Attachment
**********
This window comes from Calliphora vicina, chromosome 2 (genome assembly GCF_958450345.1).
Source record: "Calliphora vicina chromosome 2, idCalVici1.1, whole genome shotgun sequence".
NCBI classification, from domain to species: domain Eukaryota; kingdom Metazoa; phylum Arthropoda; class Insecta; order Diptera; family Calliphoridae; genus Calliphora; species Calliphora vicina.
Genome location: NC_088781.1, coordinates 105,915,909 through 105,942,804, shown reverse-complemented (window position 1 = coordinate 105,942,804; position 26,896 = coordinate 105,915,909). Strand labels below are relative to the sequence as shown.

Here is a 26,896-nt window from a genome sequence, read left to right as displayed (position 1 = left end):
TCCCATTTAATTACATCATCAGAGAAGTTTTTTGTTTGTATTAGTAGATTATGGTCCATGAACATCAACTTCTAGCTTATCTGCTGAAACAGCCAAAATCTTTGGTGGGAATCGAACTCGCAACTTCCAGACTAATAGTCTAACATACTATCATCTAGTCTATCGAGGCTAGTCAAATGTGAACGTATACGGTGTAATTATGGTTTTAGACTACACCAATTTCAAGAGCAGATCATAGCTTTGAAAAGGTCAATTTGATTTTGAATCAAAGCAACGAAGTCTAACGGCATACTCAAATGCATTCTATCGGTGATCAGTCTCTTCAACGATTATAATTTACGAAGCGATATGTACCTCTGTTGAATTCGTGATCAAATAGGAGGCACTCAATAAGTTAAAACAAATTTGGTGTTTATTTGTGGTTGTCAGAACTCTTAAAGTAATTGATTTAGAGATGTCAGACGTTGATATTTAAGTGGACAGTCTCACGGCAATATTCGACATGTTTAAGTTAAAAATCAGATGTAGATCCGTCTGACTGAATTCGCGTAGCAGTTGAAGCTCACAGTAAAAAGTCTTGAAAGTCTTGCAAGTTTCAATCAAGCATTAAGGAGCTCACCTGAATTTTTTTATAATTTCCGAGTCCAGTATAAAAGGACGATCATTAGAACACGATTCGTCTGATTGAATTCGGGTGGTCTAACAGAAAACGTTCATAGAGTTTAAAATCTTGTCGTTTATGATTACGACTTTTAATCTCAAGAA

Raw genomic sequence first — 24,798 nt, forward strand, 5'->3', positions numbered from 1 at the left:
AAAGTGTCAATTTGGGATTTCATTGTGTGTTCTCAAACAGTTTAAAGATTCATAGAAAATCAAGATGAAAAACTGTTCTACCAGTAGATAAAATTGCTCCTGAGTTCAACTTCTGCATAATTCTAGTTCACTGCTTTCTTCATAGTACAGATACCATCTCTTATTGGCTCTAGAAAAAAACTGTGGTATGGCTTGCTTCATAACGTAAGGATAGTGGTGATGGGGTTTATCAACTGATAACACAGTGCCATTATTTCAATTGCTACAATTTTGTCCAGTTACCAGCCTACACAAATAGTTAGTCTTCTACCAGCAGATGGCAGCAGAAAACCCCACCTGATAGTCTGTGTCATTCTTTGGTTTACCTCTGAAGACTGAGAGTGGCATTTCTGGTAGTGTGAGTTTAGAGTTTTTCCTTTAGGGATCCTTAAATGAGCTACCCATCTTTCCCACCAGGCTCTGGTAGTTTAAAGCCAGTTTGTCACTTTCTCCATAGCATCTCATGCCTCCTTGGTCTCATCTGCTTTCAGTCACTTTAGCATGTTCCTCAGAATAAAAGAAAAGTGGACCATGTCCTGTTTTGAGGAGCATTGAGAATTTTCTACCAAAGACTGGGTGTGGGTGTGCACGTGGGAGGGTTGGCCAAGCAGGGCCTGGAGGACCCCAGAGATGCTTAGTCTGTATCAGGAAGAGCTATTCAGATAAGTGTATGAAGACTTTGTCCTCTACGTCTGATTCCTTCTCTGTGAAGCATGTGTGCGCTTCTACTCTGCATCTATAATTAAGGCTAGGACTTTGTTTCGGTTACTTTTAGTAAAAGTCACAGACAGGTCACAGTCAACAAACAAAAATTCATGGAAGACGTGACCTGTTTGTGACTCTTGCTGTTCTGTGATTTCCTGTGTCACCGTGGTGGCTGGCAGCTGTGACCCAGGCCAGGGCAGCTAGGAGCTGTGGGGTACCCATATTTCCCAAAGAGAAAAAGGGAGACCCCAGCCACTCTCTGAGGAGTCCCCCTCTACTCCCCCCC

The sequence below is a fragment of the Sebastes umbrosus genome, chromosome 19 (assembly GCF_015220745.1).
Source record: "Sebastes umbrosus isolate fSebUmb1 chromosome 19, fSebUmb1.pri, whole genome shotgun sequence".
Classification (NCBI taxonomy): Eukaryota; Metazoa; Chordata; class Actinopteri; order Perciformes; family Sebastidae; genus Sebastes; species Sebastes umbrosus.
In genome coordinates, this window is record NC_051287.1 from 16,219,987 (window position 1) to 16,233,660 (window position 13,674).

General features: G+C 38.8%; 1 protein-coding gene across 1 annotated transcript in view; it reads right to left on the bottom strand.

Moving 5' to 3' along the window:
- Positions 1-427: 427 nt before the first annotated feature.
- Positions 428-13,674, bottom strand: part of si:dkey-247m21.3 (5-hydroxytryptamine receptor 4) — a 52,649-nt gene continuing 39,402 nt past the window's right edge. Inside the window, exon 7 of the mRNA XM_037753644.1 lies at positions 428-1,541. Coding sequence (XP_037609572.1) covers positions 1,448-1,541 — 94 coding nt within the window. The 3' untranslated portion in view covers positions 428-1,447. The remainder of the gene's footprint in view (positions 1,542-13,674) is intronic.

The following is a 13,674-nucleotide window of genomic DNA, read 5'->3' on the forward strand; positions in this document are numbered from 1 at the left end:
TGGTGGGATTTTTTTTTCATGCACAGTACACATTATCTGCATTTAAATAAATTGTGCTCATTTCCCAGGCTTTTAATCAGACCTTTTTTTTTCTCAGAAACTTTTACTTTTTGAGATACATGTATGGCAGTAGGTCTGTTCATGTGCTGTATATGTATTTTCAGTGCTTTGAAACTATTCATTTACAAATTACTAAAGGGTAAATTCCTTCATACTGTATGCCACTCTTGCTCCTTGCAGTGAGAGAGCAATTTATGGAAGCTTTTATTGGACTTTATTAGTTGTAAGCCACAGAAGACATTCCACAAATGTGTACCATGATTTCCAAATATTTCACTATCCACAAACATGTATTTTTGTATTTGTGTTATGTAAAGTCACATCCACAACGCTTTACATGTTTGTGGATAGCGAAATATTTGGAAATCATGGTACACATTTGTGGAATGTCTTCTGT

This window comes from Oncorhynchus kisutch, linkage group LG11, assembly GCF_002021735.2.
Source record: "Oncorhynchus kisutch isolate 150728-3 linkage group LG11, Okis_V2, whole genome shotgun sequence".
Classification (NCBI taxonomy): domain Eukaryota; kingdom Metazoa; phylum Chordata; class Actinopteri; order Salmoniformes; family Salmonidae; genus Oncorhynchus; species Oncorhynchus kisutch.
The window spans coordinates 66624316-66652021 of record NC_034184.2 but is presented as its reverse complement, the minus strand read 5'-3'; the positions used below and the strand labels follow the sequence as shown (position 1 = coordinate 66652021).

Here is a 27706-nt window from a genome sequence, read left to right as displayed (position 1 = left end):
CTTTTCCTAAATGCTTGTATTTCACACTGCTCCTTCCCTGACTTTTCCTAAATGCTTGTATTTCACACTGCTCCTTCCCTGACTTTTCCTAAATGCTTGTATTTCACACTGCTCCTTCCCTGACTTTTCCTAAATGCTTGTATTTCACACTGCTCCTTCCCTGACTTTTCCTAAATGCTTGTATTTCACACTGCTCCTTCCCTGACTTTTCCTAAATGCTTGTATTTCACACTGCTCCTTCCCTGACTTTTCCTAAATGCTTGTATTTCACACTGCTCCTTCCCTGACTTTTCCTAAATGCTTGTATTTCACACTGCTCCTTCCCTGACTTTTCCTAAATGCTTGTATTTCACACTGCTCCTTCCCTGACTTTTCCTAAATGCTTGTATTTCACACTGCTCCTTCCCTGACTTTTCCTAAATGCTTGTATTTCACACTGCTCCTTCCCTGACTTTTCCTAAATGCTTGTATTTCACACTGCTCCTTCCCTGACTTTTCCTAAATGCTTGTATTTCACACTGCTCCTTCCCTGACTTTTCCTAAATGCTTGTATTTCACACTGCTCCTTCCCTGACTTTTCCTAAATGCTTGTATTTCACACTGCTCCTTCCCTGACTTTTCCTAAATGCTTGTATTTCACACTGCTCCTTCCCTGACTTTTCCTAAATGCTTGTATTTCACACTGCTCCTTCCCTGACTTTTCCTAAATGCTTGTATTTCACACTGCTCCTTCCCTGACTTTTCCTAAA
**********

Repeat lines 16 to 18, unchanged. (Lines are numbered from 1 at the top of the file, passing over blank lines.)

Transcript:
- Positions 428-13,674, bottom strand: part of si:dkey-247m21.3 (5-hydroxytryptamine receptor 4) — a 52,649-nt gene continuing 39,402 nt past the window's right edge. Inside the window, exon 7 of the mRNA XM_037753644.1 lies at positions 428-1,541. Coding sequence (XP_037609572.1) covers positions 1,448-1,541 — 94 coding nt within the window. The 3' untranslated portion in view covers positions 428-1,447. The remainder of the gene's footprint in view (positions 1,542-13,674) is intronic.

The following is a 13,674-nucleotide window of genomic DNA, read 5'->3' on the forward strand; positions in this document are numbered from 1 at the left end:
TGGTGGGATTTTTTTTTCATGCACAGTACACATTATCTGCATTTAAATAAATTGTGCTCATTTCCCAGGCTTTTAATCAGACCTTTTTTTTTCTCAGAAACTTTTACTTTTTGAGATACATGTATGGCAGTAGGTCTGTTCATGTGCTGTATATGTATTTTCAGTGCTTTGAAACTATTCATTTACAAATTACTAAAGGGTAAATTCCTTCATACTGTATGCCACTCTTGCTCCTTGCAGTGAGAGAGCAATTTATGGAAGCTTTTATTGGACTTTATTAGTTGTAAGCCACAGAAGACATTCCACAAATGTGTACCATGATTTCCAAATATTTCACTATCCACAAACATGTATTTTTGTATTTGTGTTATGTAAAGTCACATCCACAACGCTTTACATGTTTGTGGATAGCGAAATATTTGGAAATCATGGTACACATTTGTGGAATGTCTTCTGT